Houston: Scientists have developed a new technology that can reverse ageing and rejuvenate human cells, an advance that may help treat progeria - a disorder that causes children to age too quickly.
While advances have been made to slow down ageing in humans, true age-reversal at a cellular level remains difficult to achieve. Researchers at Houston Methodist Research Institute in the US studied cells from children with progeria, a rare condition marked by rapid ageing that usually robs them of the chance to live beyond their early teens.
"We wanted to do something that would improve the children's quality of life and potentially allow them to live longer, so we set about studying their cells and seeing if we could improve the cell function," said John P Cooke from Houston Methodist.
Researchers focused on telomeres, which are found at the tip of each chromosome, like the tip of a shoelace, holding the chromosome together. As we get older, the telomere gets shorter, ticking off the time we have left. They found that the telomeres were shorter in children with progeria.
"When we reverse the process of the telomere shortening in the cells from these children and lengthen them, it can reverse a lot of the problems associated with ageing," Cooke said. Researchers used a technology called RNA therapeutics.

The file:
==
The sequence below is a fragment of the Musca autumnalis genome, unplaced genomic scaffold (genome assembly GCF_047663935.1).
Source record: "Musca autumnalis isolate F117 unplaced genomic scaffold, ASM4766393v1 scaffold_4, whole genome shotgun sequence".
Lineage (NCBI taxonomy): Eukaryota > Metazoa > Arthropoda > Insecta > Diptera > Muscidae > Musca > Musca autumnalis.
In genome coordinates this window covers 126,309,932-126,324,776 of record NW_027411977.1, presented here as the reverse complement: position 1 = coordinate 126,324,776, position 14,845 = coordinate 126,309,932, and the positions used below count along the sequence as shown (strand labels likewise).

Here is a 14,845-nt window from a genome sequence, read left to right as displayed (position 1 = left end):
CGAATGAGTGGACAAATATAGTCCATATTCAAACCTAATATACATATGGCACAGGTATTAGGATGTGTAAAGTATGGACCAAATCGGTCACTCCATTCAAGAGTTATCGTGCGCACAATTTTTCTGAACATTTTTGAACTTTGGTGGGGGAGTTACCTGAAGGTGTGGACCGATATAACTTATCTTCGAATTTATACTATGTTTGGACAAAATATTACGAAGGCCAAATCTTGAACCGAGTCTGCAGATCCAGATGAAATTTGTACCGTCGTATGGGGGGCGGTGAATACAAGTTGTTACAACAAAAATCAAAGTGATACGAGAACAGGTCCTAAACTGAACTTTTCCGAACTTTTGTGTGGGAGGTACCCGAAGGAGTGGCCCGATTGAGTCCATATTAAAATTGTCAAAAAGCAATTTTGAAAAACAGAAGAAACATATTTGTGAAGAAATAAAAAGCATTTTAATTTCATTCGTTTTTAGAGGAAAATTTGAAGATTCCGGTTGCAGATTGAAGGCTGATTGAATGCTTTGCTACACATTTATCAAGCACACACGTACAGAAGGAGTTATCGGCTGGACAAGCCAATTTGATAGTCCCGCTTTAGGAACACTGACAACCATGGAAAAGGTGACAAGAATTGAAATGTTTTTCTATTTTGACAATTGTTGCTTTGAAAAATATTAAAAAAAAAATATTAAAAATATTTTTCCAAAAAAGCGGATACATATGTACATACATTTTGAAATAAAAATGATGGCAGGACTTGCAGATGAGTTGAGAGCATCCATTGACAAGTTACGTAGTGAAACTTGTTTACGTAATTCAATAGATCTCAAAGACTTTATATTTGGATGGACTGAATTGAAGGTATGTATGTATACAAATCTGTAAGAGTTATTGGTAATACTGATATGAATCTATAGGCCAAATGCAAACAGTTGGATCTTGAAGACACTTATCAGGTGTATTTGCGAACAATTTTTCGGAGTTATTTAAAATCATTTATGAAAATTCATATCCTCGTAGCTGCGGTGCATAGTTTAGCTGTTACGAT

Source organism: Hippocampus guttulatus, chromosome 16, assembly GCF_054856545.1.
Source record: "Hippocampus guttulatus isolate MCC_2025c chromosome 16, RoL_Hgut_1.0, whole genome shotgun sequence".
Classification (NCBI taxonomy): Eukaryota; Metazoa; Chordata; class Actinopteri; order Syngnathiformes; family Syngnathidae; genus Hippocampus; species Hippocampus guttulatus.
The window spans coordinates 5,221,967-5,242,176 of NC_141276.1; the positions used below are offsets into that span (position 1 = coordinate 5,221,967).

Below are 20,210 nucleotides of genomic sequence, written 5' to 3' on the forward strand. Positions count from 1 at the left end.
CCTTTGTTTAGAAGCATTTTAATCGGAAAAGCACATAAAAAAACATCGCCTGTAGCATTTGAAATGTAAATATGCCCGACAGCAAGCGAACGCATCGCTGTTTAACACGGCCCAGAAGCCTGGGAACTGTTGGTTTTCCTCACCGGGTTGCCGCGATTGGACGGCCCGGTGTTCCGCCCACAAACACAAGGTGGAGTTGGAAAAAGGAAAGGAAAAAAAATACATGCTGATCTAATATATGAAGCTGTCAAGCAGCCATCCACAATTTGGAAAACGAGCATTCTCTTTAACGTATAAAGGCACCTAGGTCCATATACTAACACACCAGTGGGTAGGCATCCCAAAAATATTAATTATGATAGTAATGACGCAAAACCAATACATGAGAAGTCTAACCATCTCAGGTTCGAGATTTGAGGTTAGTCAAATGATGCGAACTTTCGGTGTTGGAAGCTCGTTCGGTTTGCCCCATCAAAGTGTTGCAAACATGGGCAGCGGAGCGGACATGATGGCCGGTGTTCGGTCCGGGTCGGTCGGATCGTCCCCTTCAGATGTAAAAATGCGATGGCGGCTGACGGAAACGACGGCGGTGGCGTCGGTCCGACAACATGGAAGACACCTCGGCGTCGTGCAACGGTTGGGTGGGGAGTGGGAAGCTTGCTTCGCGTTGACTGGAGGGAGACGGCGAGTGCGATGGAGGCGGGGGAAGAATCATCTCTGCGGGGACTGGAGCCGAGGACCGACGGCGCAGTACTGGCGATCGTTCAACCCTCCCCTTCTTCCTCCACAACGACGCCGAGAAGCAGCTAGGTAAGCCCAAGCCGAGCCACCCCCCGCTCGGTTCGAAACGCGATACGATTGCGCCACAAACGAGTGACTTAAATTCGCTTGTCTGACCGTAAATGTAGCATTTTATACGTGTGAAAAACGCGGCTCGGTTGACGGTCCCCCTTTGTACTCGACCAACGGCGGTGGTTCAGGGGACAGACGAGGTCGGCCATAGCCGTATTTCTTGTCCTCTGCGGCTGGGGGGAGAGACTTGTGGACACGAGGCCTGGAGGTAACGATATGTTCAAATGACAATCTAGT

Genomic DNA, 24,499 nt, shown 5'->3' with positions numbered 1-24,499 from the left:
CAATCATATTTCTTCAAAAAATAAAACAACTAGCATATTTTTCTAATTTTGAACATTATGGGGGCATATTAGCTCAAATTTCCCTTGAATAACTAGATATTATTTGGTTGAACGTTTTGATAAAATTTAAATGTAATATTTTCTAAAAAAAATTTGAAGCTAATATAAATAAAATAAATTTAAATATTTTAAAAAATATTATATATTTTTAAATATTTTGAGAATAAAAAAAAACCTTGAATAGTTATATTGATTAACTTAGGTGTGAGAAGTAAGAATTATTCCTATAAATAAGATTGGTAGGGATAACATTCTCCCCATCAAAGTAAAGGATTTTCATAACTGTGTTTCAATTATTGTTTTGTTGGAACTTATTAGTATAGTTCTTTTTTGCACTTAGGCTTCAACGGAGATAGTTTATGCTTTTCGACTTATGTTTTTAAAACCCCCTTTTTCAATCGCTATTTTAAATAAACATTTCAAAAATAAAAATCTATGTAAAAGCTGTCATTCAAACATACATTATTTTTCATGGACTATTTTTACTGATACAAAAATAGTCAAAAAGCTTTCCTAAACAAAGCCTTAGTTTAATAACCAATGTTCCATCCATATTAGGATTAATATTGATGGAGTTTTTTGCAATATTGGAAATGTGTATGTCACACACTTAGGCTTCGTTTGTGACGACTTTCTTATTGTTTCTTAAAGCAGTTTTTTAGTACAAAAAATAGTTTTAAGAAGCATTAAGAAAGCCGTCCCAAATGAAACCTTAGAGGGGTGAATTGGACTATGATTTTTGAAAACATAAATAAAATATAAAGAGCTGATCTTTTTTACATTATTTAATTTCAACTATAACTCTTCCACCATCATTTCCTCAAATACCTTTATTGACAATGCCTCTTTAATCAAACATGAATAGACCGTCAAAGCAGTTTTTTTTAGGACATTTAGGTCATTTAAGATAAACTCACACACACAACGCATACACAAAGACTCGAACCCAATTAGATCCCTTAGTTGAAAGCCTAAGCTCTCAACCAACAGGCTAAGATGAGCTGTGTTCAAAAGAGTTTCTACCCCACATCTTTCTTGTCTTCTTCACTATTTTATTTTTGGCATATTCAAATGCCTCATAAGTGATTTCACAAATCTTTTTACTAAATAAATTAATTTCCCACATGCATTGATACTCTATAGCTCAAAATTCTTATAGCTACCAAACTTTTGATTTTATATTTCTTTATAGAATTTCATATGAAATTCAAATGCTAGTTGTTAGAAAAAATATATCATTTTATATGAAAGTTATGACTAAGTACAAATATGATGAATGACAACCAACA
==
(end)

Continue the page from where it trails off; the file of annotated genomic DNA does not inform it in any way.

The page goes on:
They got cells to produce a protein called telomerase that can extend and lengthen the telomere. Having that protein expressed in a cell for just a few days was led to a substantial physiologically relevant and meaningful effect on the lifespan and function of the cells.
"What was most unexpected about our work was the dramatic effect the telomere-extending technology had on the cells," Cooke said. "We were not expecting to see such a dramatic effect on the ability of the cells to proliferate. They could function and divide more normally, and we gave them extra lifespan, as well as better function," he said.
"We markedly improved the ability of cells to multiply and reversed the production of inflammatory proteins. Those markers of cell ageing we looked at were all reversed with the treatment in our study," Cooke said. The study was published in the Journal of the American College of Cardiology.